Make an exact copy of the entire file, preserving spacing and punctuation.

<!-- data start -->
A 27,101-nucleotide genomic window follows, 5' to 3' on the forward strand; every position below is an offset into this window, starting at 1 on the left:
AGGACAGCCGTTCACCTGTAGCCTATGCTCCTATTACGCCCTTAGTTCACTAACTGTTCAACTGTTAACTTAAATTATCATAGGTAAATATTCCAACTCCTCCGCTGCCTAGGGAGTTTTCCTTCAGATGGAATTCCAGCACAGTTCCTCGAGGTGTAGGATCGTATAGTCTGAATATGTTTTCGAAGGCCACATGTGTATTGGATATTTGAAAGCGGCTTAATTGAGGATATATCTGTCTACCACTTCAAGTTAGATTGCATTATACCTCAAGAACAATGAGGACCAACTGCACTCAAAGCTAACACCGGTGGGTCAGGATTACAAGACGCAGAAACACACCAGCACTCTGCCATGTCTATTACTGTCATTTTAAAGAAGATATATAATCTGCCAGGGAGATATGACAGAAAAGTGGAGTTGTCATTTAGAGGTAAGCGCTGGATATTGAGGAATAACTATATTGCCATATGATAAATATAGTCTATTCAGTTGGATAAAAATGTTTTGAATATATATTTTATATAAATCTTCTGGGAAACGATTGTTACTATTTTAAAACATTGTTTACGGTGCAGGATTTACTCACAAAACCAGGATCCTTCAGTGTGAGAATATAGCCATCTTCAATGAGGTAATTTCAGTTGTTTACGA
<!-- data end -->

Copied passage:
A 27,101-nucleotide genomic window follows, 5' to 3' on the forward strand; every position below is an offset into this window, starting at 1 on the left:
AGGACAGCCGTTCACCTGTAGCCTATGCTCCTATTACGCCCTTAGTTCACTAACTGTTCAACTGTTAACTTAAATTATCATAGGTAAATATTCCAACTCCTCCGCTGCCTAGGGAGTTTTCCTTCAGATGGAATTCCAGCACAGTTCCTCGAGGTGTAGGATCGTATAGTCTGAATATGTTTTCGAAGGCCACATGTGTATTGGATATTTGAAAGCGGCTTAATTGAGGATATATCTGTCTACCACTTCAAGTTAGATTGCATTATACCTCAAGAACAATGAGGACCAACTGCACTCAAAGCTAACACCGGTGGGTCAGGATTACAAGACGCAGAAACACACCAGCACTCTGCCATGTCTATTACTGTCATTTTAAAGAAGATATATAATCTGCCAGGGAGATATGACAGAAAAGTGGAGTTGTCATTTAGAGGTAAGCGCTGGATATTGAGGAATAACTATATTGCCATATGATAAATATAGTCTATTCAGTTGGATAAAAATGTTTTGAATATATATTTTATATAAATCTTCTGGGAAACGATTGTTACTATTTTAAAACATTGTTTACGGTGCAGGATTTACTCACAAAACCAGGATCCTTCAGTGTGAGAATATAGCCATCTTCAATGAGGTAATTTCAGTTGTTTACGA